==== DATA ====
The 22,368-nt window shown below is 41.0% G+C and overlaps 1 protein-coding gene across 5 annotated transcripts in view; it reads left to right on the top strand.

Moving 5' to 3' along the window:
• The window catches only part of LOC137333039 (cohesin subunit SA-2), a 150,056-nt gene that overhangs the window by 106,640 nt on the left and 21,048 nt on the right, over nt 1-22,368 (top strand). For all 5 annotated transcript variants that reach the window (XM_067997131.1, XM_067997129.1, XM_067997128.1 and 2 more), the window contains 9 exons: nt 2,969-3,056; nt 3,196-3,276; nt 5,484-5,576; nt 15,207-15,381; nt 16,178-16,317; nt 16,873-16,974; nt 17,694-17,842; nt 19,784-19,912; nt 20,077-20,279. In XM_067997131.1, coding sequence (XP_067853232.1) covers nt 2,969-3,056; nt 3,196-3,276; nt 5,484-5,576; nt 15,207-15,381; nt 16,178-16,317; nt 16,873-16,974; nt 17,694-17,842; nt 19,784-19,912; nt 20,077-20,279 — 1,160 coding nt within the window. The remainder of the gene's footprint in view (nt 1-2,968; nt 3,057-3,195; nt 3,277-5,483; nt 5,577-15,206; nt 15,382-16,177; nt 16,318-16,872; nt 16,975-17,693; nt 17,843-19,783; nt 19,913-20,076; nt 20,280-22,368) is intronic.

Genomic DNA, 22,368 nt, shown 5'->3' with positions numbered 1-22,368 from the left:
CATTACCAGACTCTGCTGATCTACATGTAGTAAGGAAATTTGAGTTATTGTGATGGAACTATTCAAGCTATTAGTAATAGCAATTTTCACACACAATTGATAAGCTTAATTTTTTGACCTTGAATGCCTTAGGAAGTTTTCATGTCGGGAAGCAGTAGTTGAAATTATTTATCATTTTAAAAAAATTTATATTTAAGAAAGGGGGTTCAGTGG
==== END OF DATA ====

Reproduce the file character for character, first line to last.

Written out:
The 22,368-nt window shown below is 41.0% G+C and overlaps 1 protein-coding gene across 5 annotated transcripts in view; it reads left to right on the top strand.

Moving 5' to 3' along the window:
• The window catches only part of LOC137333039 (cohesin subunit SA-2), a 150,056-nt gene that overhangs the window by 106,640 nt on the left and 21,048 nt on the right, over nt 1-22,368 (top strand). For all 5 annotated transcript variants that reach the window (XM_067997131.1, XM_067997129.1, XM_067997128.1 and 2 more), the window contains 9 exons: nt 2,969-3,056; nt 3,196-3,276; nt 5,484-5,576; nt 15,207-15,381; nt 16,178-16,317; nt 16,873-16,974; nt 17,694-17,842; nt 19,784-19,912; nt 20,077-20,279. In XM_067997131.1, coding sequence (XP_067853232.1) covers nt 2,969-3,056; nt 3,196-3,276; nt 5,484-5,576; nt 15,207-15,381; nt 16,178-16,317; nt 16,873-16,974; nt 17,694-17,842; nt 19,784-19,912; nt 20,077-20,279 — 1,160 coding nt within the window. The remainder of the gene's footprint in view (nt 1-2,968; nt 3,057-3,195; nt 3,277-5,483; nt 5,577-15,206; nt 15,382-16,177; nt 16,318-16,872; nt 16,975-17,693; nt 17,843-19,783; nt 19,913-20,076; nt 20,280-22,368) is intronic.

Genomic DNA, 22,368 nt, shown 5'->3' with positions numbered 1-22,368 from the left:
CATTACCAGACTCTGCTGATCTACATGTAGTAAGGAAATTTGAGTTATTGTGATGGAACTATTCAAGCTATTAGTAATAGCAATTTTCACACACAATTGATAAGCTTAATTTTTTGACCTTGAATGCCTTAGGAAGTTTTCATGTCGGGAAGCAGTAGTTGAAATTATTTATCATTTTAAAAAAATTTATATTTAAGAAAGGGGGTTCAGTGG